Alfred P. Chamie, former national commander of the American Legion, has died. He was 83.
Chamie, who also served as Los Angeles County and California commander of the veterans' organization, died Friday at St. John's Hospital in Santa Monica after a long illness.
A Harvard-educated lawyer, he served as an officer in the Judge Advocate General's Department for four years during World War II.
Chamie began his career as an assistant U.S. attorney for the Los Angeles-based Southern District of California. But most of his practice was as vice president of and counsel to the Assn. of Motion Picture and Television Producers.
Chamie was active in veterans affairs, working through the Los Angeles Downtown Post 336 of the American Legion. He was elected top Legionnaire of the state in 1957 and became national commander in 1970.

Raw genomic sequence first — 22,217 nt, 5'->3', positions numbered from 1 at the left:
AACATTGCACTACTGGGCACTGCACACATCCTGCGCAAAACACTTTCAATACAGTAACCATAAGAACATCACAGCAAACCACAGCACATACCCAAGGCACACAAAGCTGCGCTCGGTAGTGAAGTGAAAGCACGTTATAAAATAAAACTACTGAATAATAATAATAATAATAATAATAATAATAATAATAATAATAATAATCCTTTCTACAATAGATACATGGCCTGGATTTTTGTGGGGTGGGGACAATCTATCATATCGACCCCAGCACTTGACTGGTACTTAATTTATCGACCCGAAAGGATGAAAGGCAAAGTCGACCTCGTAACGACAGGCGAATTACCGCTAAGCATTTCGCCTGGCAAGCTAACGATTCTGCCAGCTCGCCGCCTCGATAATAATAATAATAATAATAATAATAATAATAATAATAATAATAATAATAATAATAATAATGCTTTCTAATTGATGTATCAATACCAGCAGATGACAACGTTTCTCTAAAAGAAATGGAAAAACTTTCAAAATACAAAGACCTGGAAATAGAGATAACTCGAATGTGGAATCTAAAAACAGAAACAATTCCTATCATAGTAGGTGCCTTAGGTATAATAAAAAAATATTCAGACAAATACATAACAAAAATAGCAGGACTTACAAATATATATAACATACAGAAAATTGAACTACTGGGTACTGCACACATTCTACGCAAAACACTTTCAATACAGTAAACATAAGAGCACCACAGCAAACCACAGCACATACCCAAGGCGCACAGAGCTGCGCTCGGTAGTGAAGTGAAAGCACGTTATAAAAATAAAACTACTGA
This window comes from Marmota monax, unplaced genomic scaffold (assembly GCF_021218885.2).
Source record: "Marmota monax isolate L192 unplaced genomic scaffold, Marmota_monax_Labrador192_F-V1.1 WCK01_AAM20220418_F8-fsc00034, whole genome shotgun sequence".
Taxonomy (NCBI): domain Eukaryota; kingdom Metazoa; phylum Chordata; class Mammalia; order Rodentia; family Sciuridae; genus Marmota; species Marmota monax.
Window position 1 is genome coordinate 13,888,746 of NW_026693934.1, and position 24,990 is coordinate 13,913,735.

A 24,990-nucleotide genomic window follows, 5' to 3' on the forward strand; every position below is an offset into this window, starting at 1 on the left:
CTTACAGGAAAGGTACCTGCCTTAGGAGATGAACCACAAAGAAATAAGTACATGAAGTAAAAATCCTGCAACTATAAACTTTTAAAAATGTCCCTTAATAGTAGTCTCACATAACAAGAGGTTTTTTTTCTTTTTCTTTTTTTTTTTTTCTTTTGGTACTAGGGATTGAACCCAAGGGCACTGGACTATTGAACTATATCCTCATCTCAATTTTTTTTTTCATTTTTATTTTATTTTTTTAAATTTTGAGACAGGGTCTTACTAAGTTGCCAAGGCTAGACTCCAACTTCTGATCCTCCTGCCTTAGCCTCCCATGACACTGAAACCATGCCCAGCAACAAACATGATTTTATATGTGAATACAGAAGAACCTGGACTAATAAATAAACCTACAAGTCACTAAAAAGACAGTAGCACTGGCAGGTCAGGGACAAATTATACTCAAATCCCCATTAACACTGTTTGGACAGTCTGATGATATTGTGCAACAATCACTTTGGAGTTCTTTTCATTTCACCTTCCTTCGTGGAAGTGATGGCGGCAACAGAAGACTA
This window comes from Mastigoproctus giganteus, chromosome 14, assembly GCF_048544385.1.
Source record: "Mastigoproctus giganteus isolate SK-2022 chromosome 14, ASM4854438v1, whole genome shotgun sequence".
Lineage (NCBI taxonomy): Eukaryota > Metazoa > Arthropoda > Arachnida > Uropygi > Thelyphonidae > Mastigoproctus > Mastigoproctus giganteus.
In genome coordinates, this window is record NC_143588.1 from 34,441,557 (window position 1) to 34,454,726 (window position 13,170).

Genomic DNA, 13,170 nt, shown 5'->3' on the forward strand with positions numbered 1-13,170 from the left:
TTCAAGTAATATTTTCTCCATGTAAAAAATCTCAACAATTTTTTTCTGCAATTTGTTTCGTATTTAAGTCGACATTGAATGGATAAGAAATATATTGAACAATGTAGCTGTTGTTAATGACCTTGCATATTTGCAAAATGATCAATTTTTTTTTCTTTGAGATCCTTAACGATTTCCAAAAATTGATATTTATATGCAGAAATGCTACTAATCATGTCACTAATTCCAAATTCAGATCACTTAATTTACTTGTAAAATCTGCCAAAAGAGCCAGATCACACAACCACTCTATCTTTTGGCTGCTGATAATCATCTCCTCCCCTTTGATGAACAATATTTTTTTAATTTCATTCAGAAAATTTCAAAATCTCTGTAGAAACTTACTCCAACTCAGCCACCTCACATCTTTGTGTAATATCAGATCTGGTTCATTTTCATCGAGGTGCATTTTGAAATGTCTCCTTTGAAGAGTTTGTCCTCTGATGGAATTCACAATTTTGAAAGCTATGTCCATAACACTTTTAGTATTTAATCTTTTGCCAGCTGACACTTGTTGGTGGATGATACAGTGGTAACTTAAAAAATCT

As head of the veterans, Chamie led an effort to put worldwide pressure on North Vietnam to treat U.S. prisoners of war humanely.
Among other awards, Chamie was chosen in 1966 as man of the year by the Hollywood chapter of the Jewish War Veterans of the United States.
He is survived by a daughter, Denise; a son, Peter; a brother, Edwin, and sister-in-law Rose Burnside.
Graveside services are scheduled for 1 p.m. today at Holy Cross Cemetery in West Los Angeles.
The family has asked that memorial contributions be made to the Motion Picture and Television Fund.